Childhood trauma gets under the skin
Posted on 02/06/2015
Long-term changes in immune function caused by childhood trauma could explain increased vulnerability to a range of health problems in later life, according to new research by the Institute of Psychiatry, Psychology & Neuroscience (IoPPN) at King’s College London and the NIHR Maudsley BRC.
The study, published today in Molecular Psychiatry, found heightened inflammation across three blood biomarkers in adults who had been victims of childhood trauma. High levels of inflammation can lead to serious and potentially life-threatening conditions such as type-2 diabetes, cardiovascular disease as well as the onset of psychiatric disorders.
Childhood trauma was defined by the researchers as experiencing sexual, physical or emotional abuse, neglect, or separation from caregivers before the age of 17. Previous research has shown that childhood trauma increases vulnerability to several psychiatric disorders, including depression, anxiety, psychosis and post-traumatic stress disorder (PTSD), as well as several chronic physical health problems, including arthritis, cardiovascular disease, lung disease and cancer. However, the biological pathway mediating vulnerability for these health problems has, until now, been unclear.
The researchers conducted a meta-analysis of 25 studies which previously investigated the association between childhood traumatic experiences and markers of inflammation in adulthood. The final sample comprised more than 16,000 people, including healthy participants and patients with psychiatric disorders or physical illnesses.
As well as the association between childhood trauma and increased blood inflammation, the researchers found that different types of trauma - emotional, physical or sexual abuse - affected these biomarkers in different ways. For instance, physical and sexual abuse was associated with significantly increased levels of two biomarkers - tumour necrosis factor-α (TNF-α) and interleukin-6 (IL-6), whereas heightened levels of c-reactive protein (CRP) appeared to be primarily related to parental absence during early child development.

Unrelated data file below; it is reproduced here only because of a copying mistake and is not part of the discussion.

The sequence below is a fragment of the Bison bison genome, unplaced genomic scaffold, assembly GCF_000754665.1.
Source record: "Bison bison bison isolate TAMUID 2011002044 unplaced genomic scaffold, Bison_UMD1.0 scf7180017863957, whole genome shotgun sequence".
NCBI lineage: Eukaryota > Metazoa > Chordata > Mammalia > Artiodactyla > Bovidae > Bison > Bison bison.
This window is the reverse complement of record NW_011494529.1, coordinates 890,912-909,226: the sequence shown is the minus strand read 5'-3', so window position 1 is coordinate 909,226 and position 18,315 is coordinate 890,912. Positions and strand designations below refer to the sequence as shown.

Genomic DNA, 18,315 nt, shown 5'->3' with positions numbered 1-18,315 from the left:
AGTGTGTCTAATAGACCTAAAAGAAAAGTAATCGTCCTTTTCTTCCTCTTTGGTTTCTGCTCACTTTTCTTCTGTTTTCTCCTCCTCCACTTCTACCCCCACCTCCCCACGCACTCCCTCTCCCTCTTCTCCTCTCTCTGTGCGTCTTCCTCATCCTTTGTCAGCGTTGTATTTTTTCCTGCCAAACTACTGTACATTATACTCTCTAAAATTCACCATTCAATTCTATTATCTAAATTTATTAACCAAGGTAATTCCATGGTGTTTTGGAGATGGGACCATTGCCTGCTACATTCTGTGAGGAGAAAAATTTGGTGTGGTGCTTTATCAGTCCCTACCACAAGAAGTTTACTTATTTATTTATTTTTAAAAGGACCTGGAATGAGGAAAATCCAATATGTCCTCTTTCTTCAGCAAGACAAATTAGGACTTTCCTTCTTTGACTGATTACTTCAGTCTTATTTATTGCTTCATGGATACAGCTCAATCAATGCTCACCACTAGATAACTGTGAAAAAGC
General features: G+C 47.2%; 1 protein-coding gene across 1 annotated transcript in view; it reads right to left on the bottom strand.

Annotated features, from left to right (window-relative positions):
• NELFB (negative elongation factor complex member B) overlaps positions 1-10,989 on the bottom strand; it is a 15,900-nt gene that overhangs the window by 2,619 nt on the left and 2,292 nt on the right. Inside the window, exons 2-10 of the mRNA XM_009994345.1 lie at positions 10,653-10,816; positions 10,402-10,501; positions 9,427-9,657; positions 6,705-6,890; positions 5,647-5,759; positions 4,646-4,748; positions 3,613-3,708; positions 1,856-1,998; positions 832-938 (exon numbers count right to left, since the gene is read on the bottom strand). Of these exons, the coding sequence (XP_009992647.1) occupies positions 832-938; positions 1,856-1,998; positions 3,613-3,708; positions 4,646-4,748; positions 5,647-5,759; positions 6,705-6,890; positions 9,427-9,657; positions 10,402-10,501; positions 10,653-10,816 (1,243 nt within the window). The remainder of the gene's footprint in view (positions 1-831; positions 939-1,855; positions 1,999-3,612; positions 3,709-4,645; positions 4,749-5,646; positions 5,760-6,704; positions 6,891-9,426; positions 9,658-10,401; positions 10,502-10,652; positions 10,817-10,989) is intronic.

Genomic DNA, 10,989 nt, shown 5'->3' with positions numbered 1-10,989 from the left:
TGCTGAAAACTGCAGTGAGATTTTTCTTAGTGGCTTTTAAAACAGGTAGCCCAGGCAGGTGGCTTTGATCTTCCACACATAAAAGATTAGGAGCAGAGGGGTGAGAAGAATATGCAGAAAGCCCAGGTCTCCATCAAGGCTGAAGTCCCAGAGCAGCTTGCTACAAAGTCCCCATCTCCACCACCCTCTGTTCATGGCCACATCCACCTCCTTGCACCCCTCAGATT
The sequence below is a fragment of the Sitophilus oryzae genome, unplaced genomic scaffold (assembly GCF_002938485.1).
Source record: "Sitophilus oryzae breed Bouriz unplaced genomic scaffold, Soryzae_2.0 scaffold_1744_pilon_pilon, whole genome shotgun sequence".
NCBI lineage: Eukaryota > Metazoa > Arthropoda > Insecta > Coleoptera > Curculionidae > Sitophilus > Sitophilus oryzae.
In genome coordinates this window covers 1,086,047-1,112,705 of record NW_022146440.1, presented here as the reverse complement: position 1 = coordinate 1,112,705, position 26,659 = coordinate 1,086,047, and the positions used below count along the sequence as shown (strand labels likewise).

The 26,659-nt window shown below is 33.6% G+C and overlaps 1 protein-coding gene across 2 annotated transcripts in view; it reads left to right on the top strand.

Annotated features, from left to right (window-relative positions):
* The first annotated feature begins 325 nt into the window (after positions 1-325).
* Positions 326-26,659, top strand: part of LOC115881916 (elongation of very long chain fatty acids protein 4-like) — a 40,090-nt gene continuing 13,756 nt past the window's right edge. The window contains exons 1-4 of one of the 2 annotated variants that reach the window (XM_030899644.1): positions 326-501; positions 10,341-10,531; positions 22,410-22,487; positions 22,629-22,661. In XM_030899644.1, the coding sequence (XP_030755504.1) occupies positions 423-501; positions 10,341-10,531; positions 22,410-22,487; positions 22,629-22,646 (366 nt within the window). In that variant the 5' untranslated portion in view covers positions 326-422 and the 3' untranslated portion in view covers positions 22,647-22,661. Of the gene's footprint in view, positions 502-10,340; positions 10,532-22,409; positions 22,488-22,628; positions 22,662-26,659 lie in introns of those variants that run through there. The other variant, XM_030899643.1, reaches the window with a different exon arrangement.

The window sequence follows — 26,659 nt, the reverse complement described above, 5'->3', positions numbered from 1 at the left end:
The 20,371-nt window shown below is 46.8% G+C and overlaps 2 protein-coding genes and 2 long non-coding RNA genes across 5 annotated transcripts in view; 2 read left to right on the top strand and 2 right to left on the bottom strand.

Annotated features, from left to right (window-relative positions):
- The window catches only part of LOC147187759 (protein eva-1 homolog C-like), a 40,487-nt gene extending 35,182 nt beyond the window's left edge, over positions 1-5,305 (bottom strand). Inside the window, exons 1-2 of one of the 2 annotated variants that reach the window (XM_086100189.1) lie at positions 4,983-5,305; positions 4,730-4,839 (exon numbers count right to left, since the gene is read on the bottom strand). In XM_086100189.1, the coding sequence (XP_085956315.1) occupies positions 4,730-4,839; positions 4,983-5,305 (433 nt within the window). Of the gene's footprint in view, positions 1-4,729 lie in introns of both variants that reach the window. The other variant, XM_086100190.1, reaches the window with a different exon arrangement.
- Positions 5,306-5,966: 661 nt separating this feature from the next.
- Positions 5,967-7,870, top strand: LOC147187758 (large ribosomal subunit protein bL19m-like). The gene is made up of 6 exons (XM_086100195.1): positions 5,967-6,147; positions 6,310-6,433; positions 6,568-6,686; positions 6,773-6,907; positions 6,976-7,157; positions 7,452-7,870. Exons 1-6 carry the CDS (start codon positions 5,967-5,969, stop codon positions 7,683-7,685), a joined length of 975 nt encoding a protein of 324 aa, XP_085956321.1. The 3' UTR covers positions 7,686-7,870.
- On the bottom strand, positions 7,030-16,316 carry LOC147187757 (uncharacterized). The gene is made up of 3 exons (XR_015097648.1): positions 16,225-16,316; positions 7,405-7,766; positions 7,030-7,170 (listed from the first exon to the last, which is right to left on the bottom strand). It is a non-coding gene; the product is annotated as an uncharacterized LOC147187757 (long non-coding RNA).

Dr Valeria Mondelli from the Department of Psychological Medicine at the IoPPN, King's College London, said: ‘Our findings are important not only because they help us to understand more about why people with a history of childhood trauma may develop psychiatric disorders or physical problems in adulthood, but also because they open the possibility of prevention and treatment strategies for these individuals. For instance, using these inflammatory markers might make it possible to identify victims of childhood trauma who are at higher risk of developing physical or mental health problems, and to test potential treatments which could decrease inflammation in these individuals.’
Dr Mondelli added: ‘We also found that different types of trauma are associated with different types of inflammation. While there is no clear reason for this, there are several factors which may offer some insight, including the age and length of exposure to childhood trauma and the victim’s relationship with the perpetrator. However, further research into this and the molecular mechanisms behind these associations is warranted.’
She concluded: ‘Understanding the biological consequences of childhood trauma may be crucial for identifying why some individuals go on to develop physical or psychiatric disorders following these traumatic experiences, whereas other remain resilient in the face of similar traumatic exposure.’
This research was funded by the Medical Research Council with support from the National Institute for Health Research Biomedical Research Centre at South London and Maudsley NHS Foundation Trust and King’s College London.
Notes to editors
Baumeister, D et al. (2015) ‘Childhood trauma and adulthood inflammation: a meta-analysis of peripheral C-reactive protein, interleukin-6 and tumour necrosis factor-α’ Molecular Psychiatry
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